Accessibility complaints about transportation services
Have questions relating to accessible transportation?
Need help filing an accessibility complaint?
Contact us Monday to Friday, 8 a.m. to 5 p.m. EST.
ASL version of Accessibility Help Line of Accessibility complaints about transportation services
Persons with disabilities have a right to equal access to federal transportation services.
We can help with complaints that are related to a person's disability and occurred while travelling on the national transportation system, which includes:
- airlines operating within, to, or from Canada;
- rail, ferry and bus carriers that operate between provinces or territories or between Canada and the United States;
- airports, rail stations and ferry terminals located in Canada; or
- services that are integral to the transportation services provided by a carrier or terminal located in Canada.
Accessible Transportation Complaints: A Guide provides information on how to file a complaint.
Definition of disability
ASL version of Definition of disability
A disability is defined as any impairment, including a physical, mental, intellectual, cognitive, learning, communication or sensory impairment — or a functional limitation — whether permanent, temporary or episodic in nature, or evident or not, that, in interaction with a barrier, hinders a person’s full and equal participation in society.
Filing a complaint
After you submit a complaint: Dispute resolution services
ASL version of After you submit a complaint: Dispute resolution services
You will receive a confirmation email that includes a case number. You can check the status of your complaint at any time online.
Our expert staff will review your complaint and ask you for more information, if necessary. You may need to complete a Medical Information Form.
If you haven't contacted the transportation service provider about your complaint, that's the first thing we'll do. We will forward your complaint with a 30-day deadline for them to respond. Often the issue can be resolved directly with the transportation service provider.
If you're not satisfied with the response, we can try to resolve your complaint through facilitation or mediation – fast and easy informal dispute resolution processes. The vast majority of complaints are resolved this way.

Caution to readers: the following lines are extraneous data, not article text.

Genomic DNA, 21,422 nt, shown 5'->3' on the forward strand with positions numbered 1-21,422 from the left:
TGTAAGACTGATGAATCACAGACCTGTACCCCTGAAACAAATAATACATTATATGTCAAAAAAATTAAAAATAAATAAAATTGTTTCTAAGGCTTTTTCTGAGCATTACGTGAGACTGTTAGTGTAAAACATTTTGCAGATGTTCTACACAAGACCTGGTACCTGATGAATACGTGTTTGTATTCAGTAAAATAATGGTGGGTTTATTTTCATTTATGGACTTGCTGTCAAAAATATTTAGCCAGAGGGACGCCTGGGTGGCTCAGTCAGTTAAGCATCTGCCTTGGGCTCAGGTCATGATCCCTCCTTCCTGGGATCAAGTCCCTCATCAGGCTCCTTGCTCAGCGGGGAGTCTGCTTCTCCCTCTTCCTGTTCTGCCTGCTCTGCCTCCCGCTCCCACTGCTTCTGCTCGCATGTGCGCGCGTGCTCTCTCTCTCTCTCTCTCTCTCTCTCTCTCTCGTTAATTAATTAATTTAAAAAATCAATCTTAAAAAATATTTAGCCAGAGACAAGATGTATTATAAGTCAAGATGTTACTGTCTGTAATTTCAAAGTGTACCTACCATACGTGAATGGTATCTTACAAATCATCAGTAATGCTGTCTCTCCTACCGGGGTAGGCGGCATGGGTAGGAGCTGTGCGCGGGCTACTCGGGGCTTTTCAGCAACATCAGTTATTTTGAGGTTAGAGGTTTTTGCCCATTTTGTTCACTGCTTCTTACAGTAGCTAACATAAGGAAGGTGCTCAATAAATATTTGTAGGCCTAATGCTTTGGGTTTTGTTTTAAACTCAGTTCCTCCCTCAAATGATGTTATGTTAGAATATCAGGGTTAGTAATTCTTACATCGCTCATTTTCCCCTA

Where less formal processes don't prove successful, the Agency also offers a court-like process called adjudication, where a panel will make a decision based on the evidence provided.
The adjudication process can also be used in more complex cases where a passenger feels that the transportation service provider's contract is unclear, unjust, unreasonable or discriminatory.
Support for attendance at oral adjudication hearings
If the Agency convenes an in-person hearing for your disability-related adjudication case, limited funding may be available to help cover your travel and accommodation expenses to take part in the hearing.
Other organizations that can help
ASL version of Other organizations that can help
End of ASL videos - Accessibility complaints about transportation services
If you make a complaint to the Canadian Transportation Agency about accessibility, we may refer you to another organization that is better suited to address your issue.
Before you file a complaint with us, you may want to look into whether one of the organizations listed below is more appropriate to deal with your accessibility complaint.
- The Canadian Human Rights Commission receives discrimination complaints and works to resolve the issues through mediation. When a complaint cannot be settled, or when the Commission determines that further examination is warranted, it may refer the complaint to the Canadian Human Rights Tribunal.
- The Federal Public Sector Labour Relations and Employment Board administers the collective bargaining and grievance adjudication systems for the federal public sector and Parliamentary employees as well as RCMP members and reservists. It is also responsible for resolving staffing complaints under the Public Service Employment Act related to internal appointments and layoffs in the federal public service.
- The Canadian Radio-television and Telecommunications Commission receives customer complaints about telecommunications and television services.